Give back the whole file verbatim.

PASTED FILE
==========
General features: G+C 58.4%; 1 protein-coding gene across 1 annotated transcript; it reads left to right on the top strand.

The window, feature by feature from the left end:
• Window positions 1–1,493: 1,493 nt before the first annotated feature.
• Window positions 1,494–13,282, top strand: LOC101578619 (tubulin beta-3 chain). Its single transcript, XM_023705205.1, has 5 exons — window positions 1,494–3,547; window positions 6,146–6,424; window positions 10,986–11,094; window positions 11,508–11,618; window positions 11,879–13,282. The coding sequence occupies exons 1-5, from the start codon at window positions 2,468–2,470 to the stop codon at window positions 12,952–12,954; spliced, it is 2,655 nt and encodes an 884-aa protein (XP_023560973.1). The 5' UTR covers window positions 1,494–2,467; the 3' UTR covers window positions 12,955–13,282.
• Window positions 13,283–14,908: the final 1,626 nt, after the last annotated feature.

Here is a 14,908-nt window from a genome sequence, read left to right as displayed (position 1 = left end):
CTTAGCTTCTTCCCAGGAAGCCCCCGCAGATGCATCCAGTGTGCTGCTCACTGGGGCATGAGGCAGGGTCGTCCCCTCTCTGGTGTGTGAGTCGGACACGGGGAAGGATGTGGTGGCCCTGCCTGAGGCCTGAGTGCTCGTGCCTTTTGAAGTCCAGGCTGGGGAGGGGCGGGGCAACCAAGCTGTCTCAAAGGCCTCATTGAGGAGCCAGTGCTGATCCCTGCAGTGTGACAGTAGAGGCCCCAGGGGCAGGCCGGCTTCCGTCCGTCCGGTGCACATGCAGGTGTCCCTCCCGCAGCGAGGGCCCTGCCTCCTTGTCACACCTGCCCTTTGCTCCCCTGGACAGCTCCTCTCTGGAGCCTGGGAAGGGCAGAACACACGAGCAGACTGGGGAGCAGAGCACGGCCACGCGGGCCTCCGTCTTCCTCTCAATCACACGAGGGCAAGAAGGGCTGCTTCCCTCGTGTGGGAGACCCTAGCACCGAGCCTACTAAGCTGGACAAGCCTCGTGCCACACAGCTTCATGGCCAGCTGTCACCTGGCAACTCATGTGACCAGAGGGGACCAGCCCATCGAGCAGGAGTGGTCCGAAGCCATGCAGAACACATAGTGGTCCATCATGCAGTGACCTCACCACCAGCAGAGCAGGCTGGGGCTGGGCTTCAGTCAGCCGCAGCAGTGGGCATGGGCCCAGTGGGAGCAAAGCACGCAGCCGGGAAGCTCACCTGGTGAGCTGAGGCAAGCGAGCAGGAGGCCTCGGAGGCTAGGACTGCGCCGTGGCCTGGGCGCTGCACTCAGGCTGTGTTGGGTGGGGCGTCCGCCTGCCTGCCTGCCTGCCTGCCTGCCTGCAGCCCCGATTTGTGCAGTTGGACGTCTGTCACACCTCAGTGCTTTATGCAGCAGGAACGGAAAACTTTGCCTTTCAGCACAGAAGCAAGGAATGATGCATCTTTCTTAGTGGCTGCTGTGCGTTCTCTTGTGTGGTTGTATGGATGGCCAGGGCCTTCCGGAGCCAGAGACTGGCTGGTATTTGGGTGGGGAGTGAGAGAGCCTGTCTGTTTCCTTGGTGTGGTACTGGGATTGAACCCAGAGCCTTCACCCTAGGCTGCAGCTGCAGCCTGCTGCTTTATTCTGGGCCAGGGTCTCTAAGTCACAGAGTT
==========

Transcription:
General features: G+C 58.4%; 1 protein-coding gene across 1 annotated transcript; it reads left to right on the top strand.

The window, feature by feature from the left end:
• Window positions 1–1,493: 1,493 nt before the first annotated feature.
• Window positions 1,494–13,282, top strand: LOC101578619 (tubulin beta-3 chain). Its single transcript, XM_023705205.1, has 5 exons — window positions 1,494–3,547; window positions 6,146–6,424; window positions 10,986–11,094; window positions 11,508–11,618; window positions 11,879–13,282. The coding sequence occupies exons 1-5, from the start codon at window positions 2,468–2,470 to the stop codon at window positions 12,952–12,954; spliced, it is 2,655 nt and encodes an 884-aa protein (XP_023560973.1). The 5' UTR covers window positions 1,494–2,467; the 3' UTR covers window positions 12,955–13,282.
• Window positions 13,283–14,908: the final 1,626 nt, after the last annotated feature.

Here is a 14,908-nt window from a genome sequence, read left to right as displayed (position 1 = left end):
CTTAGCTTCTTCCCAGGAAGCCCCCGCAGATGCATCCAGTGTGCTGCTCACTGGGGCATGAGGCAGGGTCGTCCCCTCTCTGGTGTGTGAGTCGGACACGGGGAAGGATGTGGTGGCCCTGCCTGAGGCCTGAGTGCTCGTGCCTTTTGAAGTCCAGGCTGGGGAGGGGCGGGGCAACCAAGCTGTCTCAAAGGCCTCATTGAGGAGCCAGTGCTGATCCCTGCAGTGTGACAGTAGAGGCCCCAGGGGCAGGCCGGCTTCCGTCCGTCCGGTGCACATGCAGGTGTCCCTCCCGCAGCGAGGGCCCTGCCTCCTTGTCACACCTGCCCTTTGCTCCCCTGGACAGCTCCTCTCTGGAGCCTGGGAAGGGCAGAACACACGAGCAGACTGGGGAGCAGAGCACGGCCACGCGGGCCTCCGTCTTCCTCTCAATCACACGAGGGCAAGAAGGGCTGCTTCCCTCGTGTGGGAGACCCTAGCACCGAGCCTACTAAGCTGGACAAGCCTCGTGCCACACAGCTTCATGGCCAGCTGTCACCTGGCAACTCATGTGACCAGAGGGGACCAGCCCATCGAGCAGGAGTGGTCCGAAGCCATGCAGAACACATAGTGGTCCATCATGCAGTGACCTCACCACCAGCAGAGCAGGCTGGGGCTGGGCTTCAGTCAGCCGCAGCAGTGGGCATGGGCCCAGTGGGAGCAAAGCACGCAGCCGGGAAGCTCACCTGGTGAGCTGAGGCAAGCGAGCAGGAGGCCTCGGAGGCTAGGACTGCGCCGTGGCCTGGGCGCTGCACTCAGGCTGTGTTGGGTGGGGCGTCCGCCTGCCTGCCTGCCTGCCTGCCTGCCTGCAGCCCCGATTTGTGCAGTTGGACGTCTGTCACACCTCAGTGCTTTATGCAGCAGGAACGGAAAACTTTGCCTTTCAGCACAGAAGCAAGGAATGATGCATCTTTCTTAGTGGCTGCTGTGCGTTCTCTTGTGTGGTTGTATGGATGGCCAGGGCCTTCCGGAGCCAGAGACTGGCTGGTATTTGGGTGGGGAGTGAGAGAGCCTGTCTGTTTCCTTGGTGTGGTACTGGGATTGAACCCAGAGCCTTCACCCTAGGCTGCAGCTGCAGCCTGCTGCTTTATTCTGGGCCAGGGTCTCTAAGTCACAGAGTT